Here's the Economic Calendar for the week commencing the 30th of August 2010. This week there's Q2 GDP results from Canada, Australia, Switzerland, and the EU. And of course given that this week brings the start of September we've got PMI figures out of China, the US, and a range of other countries. The other notables will be S&P/Case-Shiller house prices, US consumer confidence, Canada and Aussie current accounts, an ECB rate non-decision and of course US nonfarm payrolls. [more]
This week we take a look at GDP stats from the robust German economy, and the less than robust US economy. Then we look closer at the US situation; reviewing the existing home sales data, and consumer sentiment data. We then wrap up with a review of the July trade figures from Japan.
Article Source: http://www.econgrapher.com/top5graphs28aug.html [more]
Here's the Economic Calendar for the week commencing the 23rd of August 2010. This week there's Q2 GDP results from 3 key developed economies; Germany, UK, and the US. On the US, there's also new home/existing home sales, the house price index, and both ABC and University of Michigan consumer sentiment indexes. Elsewhere, Japan will be releasing 3 key stats; exports, CPI, and employment figures. And of course another key feature of this week is the Jackson Hole Symposium at the end of the week; an exclusive monetary policy festival in the US. [more]
This week we look at the Q2 GDP results for Japan and Taiwan; getting a gauge on how these two key Asian economies are tracking in their recoveries. Then onto the US where we look first at the industrial production results, which are a tad paradoxical, and then at the PPI stats which may be pointing to margin compression. Then we wrap-up with a view on Euro zone inflation.
1. Japan GDP
Japan's economy grew at an annualized rate of 0.4% (basically flat), well below median forecasts for about 2.3%, and Q1 revised rate of 4.4%. The Japanese economy was also reported as dropping behind China to the world's 3rd largest economy (which is pretty much just a technicality in confirming a foregone conclusion). The Japanese economy was held back by slowing export growth and subdued consumption, as phase 2 of the recovery sets in (i.e. the muddle ages). So Japan will keep muddling on, the key sensitivities for Japan continue to be international trade (and therefore the currency), and on a related note; the resilience of the Chinese economy.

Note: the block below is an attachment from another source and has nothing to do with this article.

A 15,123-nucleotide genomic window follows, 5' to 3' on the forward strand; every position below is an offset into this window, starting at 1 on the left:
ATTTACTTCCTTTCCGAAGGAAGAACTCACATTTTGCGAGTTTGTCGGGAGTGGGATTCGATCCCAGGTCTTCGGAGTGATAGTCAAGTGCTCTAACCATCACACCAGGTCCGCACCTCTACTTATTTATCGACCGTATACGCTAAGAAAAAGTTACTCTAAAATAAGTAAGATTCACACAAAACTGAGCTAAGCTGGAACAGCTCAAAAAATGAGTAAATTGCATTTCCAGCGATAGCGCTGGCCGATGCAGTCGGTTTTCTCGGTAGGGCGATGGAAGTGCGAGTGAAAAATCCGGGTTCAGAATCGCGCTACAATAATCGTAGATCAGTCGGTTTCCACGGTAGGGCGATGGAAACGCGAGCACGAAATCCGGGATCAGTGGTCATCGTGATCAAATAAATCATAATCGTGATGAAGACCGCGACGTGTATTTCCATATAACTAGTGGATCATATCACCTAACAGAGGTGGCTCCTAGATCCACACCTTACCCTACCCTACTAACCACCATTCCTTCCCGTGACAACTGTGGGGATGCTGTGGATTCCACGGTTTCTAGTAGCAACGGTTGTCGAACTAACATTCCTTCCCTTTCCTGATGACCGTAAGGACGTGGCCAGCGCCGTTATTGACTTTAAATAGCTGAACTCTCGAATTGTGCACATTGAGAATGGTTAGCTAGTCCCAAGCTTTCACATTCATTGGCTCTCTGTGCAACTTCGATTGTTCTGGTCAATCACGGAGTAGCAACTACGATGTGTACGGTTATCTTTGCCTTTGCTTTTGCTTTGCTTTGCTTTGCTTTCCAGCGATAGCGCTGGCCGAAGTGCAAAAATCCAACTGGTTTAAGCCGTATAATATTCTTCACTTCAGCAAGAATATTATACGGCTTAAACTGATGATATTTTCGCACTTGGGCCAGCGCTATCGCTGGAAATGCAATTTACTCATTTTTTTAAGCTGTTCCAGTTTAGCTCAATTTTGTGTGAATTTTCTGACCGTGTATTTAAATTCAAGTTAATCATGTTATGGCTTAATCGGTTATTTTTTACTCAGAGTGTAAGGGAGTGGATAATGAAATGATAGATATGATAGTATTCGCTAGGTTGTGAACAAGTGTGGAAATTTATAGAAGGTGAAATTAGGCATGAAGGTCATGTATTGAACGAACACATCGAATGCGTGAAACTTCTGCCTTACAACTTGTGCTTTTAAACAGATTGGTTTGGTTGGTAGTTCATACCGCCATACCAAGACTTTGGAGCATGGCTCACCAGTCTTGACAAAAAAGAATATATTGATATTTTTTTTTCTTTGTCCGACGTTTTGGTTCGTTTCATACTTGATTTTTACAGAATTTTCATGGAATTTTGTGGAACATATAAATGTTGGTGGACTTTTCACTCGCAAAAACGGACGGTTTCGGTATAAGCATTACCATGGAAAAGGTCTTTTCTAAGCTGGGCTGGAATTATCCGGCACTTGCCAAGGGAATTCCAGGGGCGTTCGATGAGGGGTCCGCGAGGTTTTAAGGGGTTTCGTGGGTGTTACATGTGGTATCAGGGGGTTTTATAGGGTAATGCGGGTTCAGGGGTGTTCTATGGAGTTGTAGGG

Before diving into the analysis, a theme occurred to me the other day; more and more the economic data from the US is looking confused. There are some parts of the economy that are showing some relatively promising signs e.g. manufacturing, but then there are other parts (e.g. consumers, housing, etc) which say - "you know, this recovery... it's not that great, things are still hard!" And thus we are at the muddle ages of the post-great-recession recovery. And so, I was just looking at the US total bank assets statistics, and there were a few noteworthy standouts in the data: [more]
Here's the Economic Calendar for the week commencing the 16th of August 2010. This week the key economic events start with Japan on Monday releasing its Q2 GDP stats, also on Monday is China with its foreign direct investment figures, and the CB leading index. Throughout the week there will be a few inflation metrics out; EU CPI, UK CPI, US PPI and capacity utilisation, NZ PPI, and Canada CPI. There's also monetary policy meeting minutes due from the Bank of England, and the Reserve Bank of Australia; speaking of which, there's also the Australian elections at the end of the week. [more]